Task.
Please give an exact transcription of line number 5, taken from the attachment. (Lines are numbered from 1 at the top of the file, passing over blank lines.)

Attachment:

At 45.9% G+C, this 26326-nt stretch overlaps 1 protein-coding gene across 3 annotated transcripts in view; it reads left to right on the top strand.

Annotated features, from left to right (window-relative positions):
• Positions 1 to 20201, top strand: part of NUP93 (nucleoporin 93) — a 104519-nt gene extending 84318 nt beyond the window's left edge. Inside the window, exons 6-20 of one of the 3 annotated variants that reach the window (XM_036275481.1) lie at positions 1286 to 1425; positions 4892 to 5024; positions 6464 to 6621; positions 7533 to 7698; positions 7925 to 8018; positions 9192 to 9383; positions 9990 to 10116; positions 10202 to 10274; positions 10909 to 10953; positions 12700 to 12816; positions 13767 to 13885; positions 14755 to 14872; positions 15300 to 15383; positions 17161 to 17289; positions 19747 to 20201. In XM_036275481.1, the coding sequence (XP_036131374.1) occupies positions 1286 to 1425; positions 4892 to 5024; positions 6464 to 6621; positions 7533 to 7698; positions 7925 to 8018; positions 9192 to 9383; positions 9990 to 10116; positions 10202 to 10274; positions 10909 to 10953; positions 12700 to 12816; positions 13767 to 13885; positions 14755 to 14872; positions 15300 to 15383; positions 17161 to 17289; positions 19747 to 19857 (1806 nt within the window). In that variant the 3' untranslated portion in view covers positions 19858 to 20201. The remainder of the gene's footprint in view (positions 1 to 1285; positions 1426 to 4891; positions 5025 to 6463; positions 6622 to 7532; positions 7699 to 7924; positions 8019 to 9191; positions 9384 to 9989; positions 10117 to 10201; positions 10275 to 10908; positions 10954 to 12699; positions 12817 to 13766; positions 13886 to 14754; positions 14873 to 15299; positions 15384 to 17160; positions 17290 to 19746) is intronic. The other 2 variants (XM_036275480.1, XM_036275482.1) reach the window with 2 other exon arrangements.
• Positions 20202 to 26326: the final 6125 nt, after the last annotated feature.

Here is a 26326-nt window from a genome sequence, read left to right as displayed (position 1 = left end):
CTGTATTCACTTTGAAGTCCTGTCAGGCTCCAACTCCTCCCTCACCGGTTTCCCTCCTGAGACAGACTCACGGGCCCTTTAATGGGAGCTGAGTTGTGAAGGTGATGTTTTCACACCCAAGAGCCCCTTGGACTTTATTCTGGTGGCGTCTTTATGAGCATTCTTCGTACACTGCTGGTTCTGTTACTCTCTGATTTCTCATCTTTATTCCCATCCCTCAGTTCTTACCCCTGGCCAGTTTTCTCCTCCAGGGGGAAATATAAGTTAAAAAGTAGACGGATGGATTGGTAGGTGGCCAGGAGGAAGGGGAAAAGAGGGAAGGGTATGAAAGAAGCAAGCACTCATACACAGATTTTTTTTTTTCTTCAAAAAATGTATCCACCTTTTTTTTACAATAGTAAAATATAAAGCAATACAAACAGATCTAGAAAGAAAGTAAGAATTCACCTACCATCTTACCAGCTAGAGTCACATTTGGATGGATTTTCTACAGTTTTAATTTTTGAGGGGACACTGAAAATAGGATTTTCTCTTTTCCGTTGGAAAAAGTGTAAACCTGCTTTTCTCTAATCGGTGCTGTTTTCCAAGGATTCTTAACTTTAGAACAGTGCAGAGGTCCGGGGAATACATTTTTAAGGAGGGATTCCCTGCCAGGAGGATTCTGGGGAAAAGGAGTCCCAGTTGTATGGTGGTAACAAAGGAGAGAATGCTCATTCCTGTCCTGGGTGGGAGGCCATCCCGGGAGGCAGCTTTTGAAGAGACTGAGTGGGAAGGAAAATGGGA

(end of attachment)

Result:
Here is a 26326-nt window from a genome sequence, read left to right as displayed (position 1 = left end):